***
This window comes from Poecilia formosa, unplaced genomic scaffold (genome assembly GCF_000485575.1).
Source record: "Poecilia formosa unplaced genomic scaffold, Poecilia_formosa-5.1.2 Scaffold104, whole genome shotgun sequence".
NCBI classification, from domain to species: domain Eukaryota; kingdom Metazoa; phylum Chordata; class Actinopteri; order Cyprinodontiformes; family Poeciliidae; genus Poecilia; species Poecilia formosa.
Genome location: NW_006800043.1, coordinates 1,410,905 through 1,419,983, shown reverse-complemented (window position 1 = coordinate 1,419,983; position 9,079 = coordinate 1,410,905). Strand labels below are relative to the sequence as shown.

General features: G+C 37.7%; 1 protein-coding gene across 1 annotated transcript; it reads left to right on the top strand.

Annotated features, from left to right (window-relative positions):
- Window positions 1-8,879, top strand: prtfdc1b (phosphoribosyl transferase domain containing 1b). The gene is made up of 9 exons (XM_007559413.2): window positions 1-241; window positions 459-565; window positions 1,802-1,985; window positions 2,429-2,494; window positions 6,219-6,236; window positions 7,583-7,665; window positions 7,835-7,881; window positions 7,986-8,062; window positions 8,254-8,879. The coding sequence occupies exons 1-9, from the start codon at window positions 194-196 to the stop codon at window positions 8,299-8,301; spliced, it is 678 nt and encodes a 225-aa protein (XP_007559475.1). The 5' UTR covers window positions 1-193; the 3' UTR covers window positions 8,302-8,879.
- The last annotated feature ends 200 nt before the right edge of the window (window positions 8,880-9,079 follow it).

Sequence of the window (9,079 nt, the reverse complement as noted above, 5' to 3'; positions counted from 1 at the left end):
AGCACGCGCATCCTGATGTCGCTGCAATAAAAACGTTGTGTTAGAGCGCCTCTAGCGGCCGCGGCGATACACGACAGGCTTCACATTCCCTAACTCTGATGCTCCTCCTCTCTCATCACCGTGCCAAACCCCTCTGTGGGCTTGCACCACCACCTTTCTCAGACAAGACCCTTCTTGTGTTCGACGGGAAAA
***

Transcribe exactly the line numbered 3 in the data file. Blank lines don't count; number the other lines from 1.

NCBI classification, from domain to species: domain Eukaryota; kingdom Metazoa; phylum Chordata; class Actinopteri; order Cyprinodontiformes; family Poeciliidae; genus Poecilia; species Poecilia formosa.